From Futuristic Technology to Social Care: The New Travel and Tourism Trends in the UK and Ireland

Last week, we presented this report to attendees at the Best of Britain and Ireland 2014 travel and tourism conference.  Now, download the full report for free.

The report presents the four key emerging travel and tourism trends in the UK and Ireland, looking at how the travel industry is developing in a rapidly changing economic and social environment.

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Holy Rail

Accessibility in the Midlands is currently limited or involves a number of transfers. The effect of the construction of the HS2 Rail link is set to make a significant impact on domestic tourism, making cities and regions in the UK more accessible to both international and domestic visitors. The North East, Yorkshire and North West lines have seen large declines in UK domestic trips over 2012 and 2013, 9.4%, 8.7% and 3.4% respectively, and could particularly benefit from the new link. Convenient access to the Midlands, Scotland and London can offer further tourism investment opportunities in these areas and encourage growth for both business and leisure travel, allowing tourists the opportunity to visit remote areas, as well as encouraging more regional business meetings.

Need-Based Travel

The over 60 population – ‘the golden traveller’ – is forecast to reach 16 million by 2020 in the UK, according to Euromonitor International. Accessible and respite tourism is a trend that the travel industry needs to recognise as more ‘golden travellers’ require tailored health and wellness products and services whilst on holiday. Currently there are only a handful of operators catering to those requiring specialist care whilst also alleviating the pressure felt by families and carers. There is a clear gap in the market for accessible and respite tourism, representing an opportunity for travel companies to create tailor-made products for this sector that is only set to grow in the coming years.

Go Go Gadgets

Electronic gadgets can significantly improve the travel experience by placing more control in the hands of British travellers. Driverless cars are unlikely to go mainstream for at least 10 years, however, show interesting potential for business travellers over the long term, as they will be easily programmed to get to the destination, so that long flights, jet-lag and the frustrations of getting from the airport to destination points in unfamiliar territory will fade. Connected cars, on the other hand, allow consumers to find tourist information, book hotels and other travel services directly from their cars.  Google Glass, already making an impact with the likes of Virgin who have been trialling the product, will be able to respond to the user’s voice and receive overlaid directional experiences in their field of vision, with the potential to become a remarkable feature for travel.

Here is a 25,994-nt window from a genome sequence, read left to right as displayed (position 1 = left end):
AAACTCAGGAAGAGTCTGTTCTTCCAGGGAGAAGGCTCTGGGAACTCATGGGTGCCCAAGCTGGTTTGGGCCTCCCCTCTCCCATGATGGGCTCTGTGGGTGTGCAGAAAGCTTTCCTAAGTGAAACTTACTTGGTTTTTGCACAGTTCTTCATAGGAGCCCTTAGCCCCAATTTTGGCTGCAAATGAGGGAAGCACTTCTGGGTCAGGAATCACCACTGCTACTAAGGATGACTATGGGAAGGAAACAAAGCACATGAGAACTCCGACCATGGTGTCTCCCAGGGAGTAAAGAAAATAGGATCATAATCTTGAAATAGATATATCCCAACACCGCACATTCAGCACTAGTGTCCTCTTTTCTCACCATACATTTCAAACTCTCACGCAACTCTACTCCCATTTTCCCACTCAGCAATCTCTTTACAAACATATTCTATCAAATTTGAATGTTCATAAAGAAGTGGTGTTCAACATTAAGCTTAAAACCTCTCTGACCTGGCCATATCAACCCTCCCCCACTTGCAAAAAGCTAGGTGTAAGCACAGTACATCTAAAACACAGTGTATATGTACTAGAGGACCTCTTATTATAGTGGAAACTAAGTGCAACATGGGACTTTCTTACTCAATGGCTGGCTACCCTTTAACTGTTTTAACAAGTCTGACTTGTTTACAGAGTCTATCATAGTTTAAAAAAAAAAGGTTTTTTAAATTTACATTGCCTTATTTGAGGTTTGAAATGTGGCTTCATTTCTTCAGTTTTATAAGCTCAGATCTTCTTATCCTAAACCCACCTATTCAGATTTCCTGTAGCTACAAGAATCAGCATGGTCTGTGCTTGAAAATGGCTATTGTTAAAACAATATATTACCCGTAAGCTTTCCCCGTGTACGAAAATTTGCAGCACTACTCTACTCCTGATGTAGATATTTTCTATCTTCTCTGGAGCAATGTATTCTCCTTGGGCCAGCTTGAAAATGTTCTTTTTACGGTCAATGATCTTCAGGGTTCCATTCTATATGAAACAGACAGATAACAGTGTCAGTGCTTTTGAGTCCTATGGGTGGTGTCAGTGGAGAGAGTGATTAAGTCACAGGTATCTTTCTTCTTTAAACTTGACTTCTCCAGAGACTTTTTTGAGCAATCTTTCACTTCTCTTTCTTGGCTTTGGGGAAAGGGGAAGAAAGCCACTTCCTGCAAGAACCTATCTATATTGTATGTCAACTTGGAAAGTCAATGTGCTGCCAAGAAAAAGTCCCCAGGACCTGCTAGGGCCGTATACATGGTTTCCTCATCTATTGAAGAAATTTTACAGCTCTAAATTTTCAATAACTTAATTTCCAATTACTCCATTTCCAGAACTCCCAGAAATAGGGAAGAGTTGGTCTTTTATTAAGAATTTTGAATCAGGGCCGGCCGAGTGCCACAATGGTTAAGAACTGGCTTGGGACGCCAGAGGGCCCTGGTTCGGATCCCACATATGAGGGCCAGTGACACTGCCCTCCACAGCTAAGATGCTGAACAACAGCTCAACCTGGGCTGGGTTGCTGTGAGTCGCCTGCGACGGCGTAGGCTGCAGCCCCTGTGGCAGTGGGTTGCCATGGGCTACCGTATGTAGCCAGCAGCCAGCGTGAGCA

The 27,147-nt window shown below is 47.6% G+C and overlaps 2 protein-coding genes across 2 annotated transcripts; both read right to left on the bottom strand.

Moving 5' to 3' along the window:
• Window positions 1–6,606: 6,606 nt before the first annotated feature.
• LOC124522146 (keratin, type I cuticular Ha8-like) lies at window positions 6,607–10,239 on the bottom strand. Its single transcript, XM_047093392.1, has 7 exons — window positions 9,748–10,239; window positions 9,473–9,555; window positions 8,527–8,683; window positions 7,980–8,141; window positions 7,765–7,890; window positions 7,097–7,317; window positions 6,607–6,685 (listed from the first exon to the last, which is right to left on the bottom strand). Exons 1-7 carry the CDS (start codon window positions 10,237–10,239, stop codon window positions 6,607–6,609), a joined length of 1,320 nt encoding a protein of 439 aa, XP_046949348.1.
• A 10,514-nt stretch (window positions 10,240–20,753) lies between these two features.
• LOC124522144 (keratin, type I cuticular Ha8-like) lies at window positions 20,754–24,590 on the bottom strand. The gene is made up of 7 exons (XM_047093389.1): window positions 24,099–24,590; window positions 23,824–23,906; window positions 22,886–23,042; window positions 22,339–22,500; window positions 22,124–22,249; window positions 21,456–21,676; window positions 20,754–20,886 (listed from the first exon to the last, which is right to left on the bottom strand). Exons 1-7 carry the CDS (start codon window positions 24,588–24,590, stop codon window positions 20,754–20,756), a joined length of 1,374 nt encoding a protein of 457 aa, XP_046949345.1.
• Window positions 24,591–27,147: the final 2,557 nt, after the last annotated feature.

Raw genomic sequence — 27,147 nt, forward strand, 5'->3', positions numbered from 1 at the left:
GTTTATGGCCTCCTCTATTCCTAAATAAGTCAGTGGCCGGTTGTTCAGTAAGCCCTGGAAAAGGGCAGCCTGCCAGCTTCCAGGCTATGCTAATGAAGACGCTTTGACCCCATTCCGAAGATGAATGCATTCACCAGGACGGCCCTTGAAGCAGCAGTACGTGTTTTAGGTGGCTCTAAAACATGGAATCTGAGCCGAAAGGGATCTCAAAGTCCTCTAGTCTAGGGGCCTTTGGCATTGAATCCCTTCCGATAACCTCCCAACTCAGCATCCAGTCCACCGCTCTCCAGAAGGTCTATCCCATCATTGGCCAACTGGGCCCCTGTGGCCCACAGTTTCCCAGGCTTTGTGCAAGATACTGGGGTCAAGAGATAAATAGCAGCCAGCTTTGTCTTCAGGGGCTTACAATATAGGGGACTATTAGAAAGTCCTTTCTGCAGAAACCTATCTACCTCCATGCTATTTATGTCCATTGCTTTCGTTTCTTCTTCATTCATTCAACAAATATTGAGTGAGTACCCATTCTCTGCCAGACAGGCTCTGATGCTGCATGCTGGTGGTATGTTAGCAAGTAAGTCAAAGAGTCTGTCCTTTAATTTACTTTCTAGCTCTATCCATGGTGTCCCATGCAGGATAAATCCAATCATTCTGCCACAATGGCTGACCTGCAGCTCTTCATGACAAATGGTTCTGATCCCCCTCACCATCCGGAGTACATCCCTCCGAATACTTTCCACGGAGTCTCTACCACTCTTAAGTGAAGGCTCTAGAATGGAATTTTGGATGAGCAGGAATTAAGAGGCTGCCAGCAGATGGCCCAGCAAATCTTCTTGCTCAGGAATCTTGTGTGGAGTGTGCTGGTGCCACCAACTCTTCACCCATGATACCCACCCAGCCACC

Peer-to-Peer to Viral

A new social culture has formed as a result of the economic recession, and consumers are sharing much more than before, a trend the British traveller has eagerly embraced.

Peer sharing is dual sided, providing transparent reviews, local travel suggestions and unique discoveries through websites such as Jauntful and Vayable that offer a bespoke and personal guide of city destinations. It is also financially driven with new sharing websites in private accommodation rental and car hire/sharing being used to reduce the cost of goods and services. Peer to peer sharing is increasingly apparent in travel accommodation as illustrated by Airbnb, OneFineStay, Roomarama, HomeAway and FlatClub.

 

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